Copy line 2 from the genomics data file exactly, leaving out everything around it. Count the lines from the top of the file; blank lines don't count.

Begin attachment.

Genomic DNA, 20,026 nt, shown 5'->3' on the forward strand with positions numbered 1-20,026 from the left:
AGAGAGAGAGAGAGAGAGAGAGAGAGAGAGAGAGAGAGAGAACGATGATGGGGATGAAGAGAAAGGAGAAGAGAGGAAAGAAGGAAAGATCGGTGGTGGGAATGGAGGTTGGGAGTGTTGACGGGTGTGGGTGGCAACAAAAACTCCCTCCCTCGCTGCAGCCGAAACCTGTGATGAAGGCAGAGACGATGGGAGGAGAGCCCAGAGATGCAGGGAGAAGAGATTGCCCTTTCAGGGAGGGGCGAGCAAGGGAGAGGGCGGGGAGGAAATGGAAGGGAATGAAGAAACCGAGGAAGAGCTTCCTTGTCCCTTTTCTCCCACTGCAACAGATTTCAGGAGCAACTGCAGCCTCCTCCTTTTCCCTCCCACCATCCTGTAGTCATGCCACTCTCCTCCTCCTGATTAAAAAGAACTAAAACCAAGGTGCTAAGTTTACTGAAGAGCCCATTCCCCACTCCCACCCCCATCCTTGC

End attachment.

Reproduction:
AGAGAGAGAGAGAGAGAGAGAGAGAGAGAGAGAGAGAGAGAACGATGATGGGGATGAAGAGAAAGGAGAAGAGAGGAAAGAAGGAAAGATCGGTGGTGGGAATGGAGGTTGGGAGTGTTGACGGGTGTGGGTGGCAACAAAAACTCCCTCCCTCGCTGCAGCCGAAACCTGTGATGAAGGCAGAGACGATGGGAGGAGAGCCCAGAGATGCAGGGAGAAGAGATTGCCCTTTCAGGGAGGGGCGAGCAAGGGAGAGGGCGGGGAGGAAATGGAAGGGAATGAAGAAACCGAGGAAGAGCTTCCTTGTCCCTTTTCTCCCACTGCAACAGATTTCAGGAGCAACTGCAGCCTCCTCCTTTTCCCTCCCACCATCCTGTAGTCATGCCACTCTCCTCCTCCTGATTAAAAAGAACTAAAACCAAGGTGCTAAGTTTACTGAAGAGCCCATTCCCCACTCCCACCCCCATCCTTGC